to pay for its maintenance. There would be no
need of peace conferences were the government to
make forcible requisition on wealth before it made
requisition on human life. Were the billions ex-
pended annually on the armaments of the world
collected from direct taxes upon the land, upon
the railways, upon incomes and inheritances, every
agency of public opinion would be on the side of
peace. Were the rich and powerful classes the
first to suffer from a declaration of hostilities,


the press and every agency of public opinion would
be on the side of arbitration. Then there would
arise a demand for the settlement of the disputes
of the world that would be irresistible. Then the
financiers, who find in war a source of profit to
themselves, would coerce their rulers into a concord
of nations. For war only persists because the
privileged orders are able to throw its cost onto the
defenceless members of the community.

These are some of the costs of the tariff. It is
not an isolated fiscal question. It is not alone a
social question. The tariff is woven into every
fibre of our politics, from the smallest hamlet to
the United States Senate. Quoting again from
the letter to the Ways and Means Committee of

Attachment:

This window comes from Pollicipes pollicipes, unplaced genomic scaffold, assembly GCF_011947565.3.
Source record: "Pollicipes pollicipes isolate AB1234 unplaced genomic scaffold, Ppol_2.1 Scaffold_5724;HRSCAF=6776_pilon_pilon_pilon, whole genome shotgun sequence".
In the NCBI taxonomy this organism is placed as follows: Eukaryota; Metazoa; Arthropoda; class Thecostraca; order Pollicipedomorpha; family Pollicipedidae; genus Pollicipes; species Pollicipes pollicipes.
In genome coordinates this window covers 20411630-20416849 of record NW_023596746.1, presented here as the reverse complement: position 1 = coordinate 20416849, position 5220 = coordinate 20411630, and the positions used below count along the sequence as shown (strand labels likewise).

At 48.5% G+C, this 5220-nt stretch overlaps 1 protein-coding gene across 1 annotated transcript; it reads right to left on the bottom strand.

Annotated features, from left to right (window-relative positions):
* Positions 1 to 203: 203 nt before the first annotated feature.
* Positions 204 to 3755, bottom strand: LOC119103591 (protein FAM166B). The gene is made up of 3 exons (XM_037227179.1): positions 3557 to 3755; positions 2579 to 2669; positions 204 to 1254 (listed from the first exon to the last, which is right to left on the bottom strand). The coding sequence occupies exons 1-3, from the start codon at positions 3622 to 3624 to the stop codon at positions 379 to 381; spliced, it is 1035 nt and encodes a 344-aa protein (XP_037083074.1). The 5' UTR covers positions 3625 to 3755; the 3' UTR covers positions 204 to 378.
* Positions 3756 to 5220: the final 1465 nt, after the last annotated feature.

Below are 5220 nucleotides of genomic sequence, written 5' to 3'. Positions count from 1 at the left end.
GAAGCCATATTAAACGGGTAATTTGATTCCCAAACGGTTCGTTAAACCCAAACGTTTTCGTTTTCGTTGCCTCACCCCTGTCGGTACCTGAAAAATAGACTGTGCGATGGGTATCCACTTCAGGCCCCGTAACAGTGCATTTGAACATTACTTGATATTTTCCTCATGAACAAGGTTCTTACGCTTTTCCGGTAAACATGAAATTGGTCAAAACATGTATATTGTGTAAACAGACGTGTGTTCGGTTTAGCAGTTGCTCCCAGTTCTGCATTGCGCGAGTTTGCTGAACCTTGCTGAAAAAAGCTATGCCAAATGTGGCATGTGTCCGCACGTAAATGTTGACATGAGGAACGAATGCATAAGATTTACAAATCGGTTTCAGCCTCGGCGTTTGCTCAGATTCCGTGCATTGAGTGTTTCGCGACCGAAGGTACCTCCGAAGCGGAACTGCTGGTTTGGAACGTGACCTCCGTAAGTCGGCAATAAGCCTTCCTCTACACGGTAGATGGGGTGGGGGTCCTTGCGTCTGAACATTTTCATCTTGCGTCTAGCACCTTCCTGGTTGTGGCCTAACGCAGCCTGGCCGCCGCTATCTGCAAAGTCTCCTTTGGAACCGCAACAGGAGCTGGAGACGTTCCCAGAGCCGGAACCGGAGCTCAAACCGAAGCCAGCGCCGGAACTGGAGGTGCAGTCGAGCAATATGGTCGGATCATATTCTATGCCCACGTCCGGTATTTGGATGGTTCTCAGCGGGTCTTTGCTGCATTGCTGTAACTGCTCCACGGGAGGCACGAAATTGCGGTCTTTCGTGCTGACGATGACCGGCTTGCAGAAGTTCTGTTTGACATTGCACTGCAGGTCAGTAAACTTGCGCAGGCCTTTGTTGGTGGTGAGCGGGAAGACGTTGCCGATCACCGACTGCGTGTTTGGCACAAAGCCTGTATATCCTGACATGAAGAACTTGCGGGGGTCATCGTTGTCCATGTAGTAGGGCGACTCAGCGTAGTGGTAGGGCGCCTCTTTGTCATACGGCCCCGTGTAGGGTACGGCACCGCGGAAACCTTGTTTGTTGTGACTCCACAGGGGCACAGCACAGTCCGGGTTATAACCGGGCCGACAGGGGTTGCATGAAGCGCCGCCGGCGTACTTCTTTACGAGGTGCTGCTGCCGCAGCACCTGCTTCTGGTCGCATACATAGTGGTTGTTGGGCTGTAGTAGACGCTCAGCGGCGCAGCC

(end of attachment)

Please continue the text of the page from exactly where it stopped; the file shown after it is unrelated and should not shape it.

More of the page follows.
Congress, Mr. Charles Francis Adams says: " Mean-
while let me add, without any doubt in my own
mind as to the accuracy, and I may say the
moderation, of the statement, that in the heyday
of its strength and arrogance the old slave power
of the South was never so strongly intrenched in
its position, so defiant in its attitude, so corrupting
in its influence, so difficult to be overthrown, or so
utterly insatiable in its demands and so unscrupu-
lous in its methods of satisfying those demands, as
are to-day the combined tariff-protected interests of
the country. An overgrown octopus, their tentacles
are all-pervasive, as, from the self-interested point
of view, their arguments are convincing."


A superstition has been created about the policy
of protection which poisons every agency of pubhc
opinion. It prevents its free discussion in the press,
the university, or in business circles. The ghost of
hard times is held up before the working man and
the farmer, the shopkeeper and the manufacturer.
The most scandalous abuses may not be corrected,
for fear of opening up the whole schedule. For,
once the principle of protection is questioned, the en-
tire superstmcture may be undermined by inquiry.
The scandalous extortions of monopoly go on unre-
buked, because of the multitude of noisy interests
which make use of its power to protect themselves
from disturbance.

The protected interests obtained their control
during the Civil War. They have never been dis-
lodged. In a sense, they are now subordinate to
the railways, the transportation and the franchise
corporations, which have been invited to a share in
the plunder. With them are allied the banking
and financial institutions, which own the public
service corporations. In the West the land and
timber thieves are a part of the system. The rail-